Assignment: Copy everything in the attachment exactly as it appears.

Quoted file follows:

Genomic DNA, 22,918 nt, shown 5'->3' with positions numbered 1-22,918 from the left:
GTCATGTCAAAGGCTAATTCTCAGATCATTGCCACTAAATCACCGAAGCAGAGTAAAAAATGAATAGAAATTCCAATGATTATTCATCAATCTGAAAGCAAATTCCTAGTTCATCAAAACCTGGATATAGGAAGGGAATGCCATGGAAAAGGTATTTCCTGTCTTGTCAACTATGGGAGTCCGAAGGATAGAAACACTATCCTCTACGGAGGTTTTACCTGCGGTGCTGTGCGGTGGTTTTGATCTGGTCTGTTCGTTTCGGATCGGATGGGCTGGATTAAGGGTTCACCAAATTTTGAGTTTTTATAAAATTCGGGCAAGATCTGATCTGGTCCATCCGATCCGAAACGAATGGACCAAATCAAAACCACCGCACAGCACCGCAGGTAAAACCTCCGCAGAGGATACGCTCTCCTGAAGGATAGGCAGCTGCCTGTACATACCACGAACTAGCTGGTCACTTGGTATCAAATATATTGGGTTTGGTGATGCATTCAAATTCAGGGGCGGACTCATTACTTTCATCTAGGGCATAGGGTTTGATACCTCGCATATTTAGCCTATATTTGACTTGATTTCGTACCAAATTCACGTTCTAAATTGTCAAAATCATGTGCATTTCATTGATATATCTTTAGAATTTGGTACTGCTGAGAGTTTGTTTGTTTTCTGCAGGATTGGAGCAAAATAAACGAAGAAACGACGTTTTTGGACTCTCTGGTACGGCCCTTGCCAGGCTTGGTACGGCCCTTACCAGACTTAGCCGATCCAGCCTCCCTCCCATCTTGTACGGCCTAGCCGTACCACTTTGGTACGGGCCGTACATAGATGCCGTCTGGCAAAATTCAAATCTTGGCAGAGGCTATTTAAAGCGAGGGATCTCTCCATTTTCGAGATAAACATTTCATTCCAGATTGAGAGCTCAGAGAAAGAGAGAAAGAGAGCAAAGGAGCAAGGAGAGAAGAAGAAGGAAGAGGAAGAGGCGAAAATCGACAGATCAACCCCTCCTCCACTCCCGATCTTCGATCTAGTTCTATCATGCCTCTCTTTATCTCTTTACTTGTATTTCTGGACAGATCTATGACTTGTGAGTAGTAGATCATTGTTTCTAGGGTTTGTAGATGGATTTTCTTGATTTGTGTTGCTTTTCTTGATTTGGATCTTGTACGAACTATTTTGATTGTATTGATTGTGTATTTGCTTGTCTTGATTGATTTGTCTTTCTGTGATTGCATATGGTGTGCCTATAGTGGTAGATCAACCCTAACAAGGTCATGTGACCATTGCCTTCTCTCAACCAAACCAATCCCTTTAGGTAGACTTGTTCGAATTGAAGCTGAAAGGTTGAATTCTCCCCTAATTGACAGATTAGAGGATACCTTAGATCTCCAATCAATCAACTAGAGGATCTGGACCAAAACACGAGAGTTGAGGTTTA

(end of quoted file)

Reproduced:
Genomic DNA, 22,918 nt, shown 5'->3' with positions numbered 1-22,918 from the left:
GTCATGTCAAAGGCTAATTCTCAGATCATTGCCACTAAATCACCGAAGCAGAGTAAAAAATGAATAGAAATTCCAATGATTATTCATCAATCTGAAAGCAAATTCCTAGTTCATCAAAACCTGGATATAGGAAGGGAATGCCATGGAAAAGGTATTTCCTGTCTTGTCAACTATGGGAGTCCGAAGGATAGAAACACTATCCTCTACGGAGGTTTTACCTGCGGTGCTGTGCGGTGGTTTTGATCTGGTCTGTTCGTTTCGGATCGGATGGGCTGGATTAAGGGTTCACCAAATTTTGAGTTTTTATAAAATTCGGGCAAGATCTGATCTGGTCCATCCGATCCGAAACGAATGGACCAAATCAAAACCACCGCACAGCACCGCAGGTAAAACCTCCGCAGAGGATACGCTCTCCTGAAGGATAGGCAGCTGCCTGTACATACCACGAACTAGCTGGTCACTTGGTATCAAATATATTGGGTTTGGTGATGCATTCAAATTCAGGGGCGGACTCATTACTTTCATCTAGGGCATAGGGTTTGATACCTCGCATATTTAGCCTATATTTGACTTGATTTCGTACCAAATTCACGTTCTAAATTGTCAAAATCATGTGCATTTCATTGATATATCTTTAGAATTTGGTACTGCTGAGAGTTTGTTTGTTTTCTGCAGGATTGGAGCAAAATAAACGAAGAAACGACGTTTTTGGACTCTCTGGTACGGCCCTTGCCAGGCTTGGTACGGCCCTTACCAGACTTAGCCGATCCAGCCTCCCTCCCATCTTGTACGGCCTAGCCGTACCACTTTGGTACGGGCCGTACATAGATGCCGTCTGGCAAAATTCAAATCTTGGCAGAGGCTATTTAAAGCGAGGGATCTCTCCATTTTCGAGATAAACATTTCATTCCAGATTGAGAGCTCAGAGAAAGAGAGAAAGAGAGCAAAGGAGCAAGGAGAGAAGAAGAAGGAAGAGGAAGAGGCGAAAATCGACAGATCAACCCCTCCTCCACTCCCGATCTTCGATCTAGTTCTATCATGCCTCTCTTTATCTCTTTACTTGTATTTCTGGACAGATCTATGACTTGTGAGTAGTAGATCATTGTTTCTAGGGTTTGTAGATGGATTTTCTTGATTTGTGTTGCTTTTCTTGATTTGGATCTTGTACGAACTATTTTGATTGTATTGATTGTGTATTTGCTTGTCTTGATTGATTTGTCTTTCTGTGATTGCATATGGTGTGCCTATAGTGGTAGATCAACCCTAACAAGGTCATGTGACCATTGCCTTCTCTCAACCAAACCAATCCCTTTAGGTAGACTTGTTCGAATTGAAGCTGAAAGGTTGAATTCTCCCCTAATTGACAGATTAGAGGATACCTTAGATCTCCAATCAATCAACTAGAGGATCTGGACCAAAACACGAGAGTTGAGGTTTA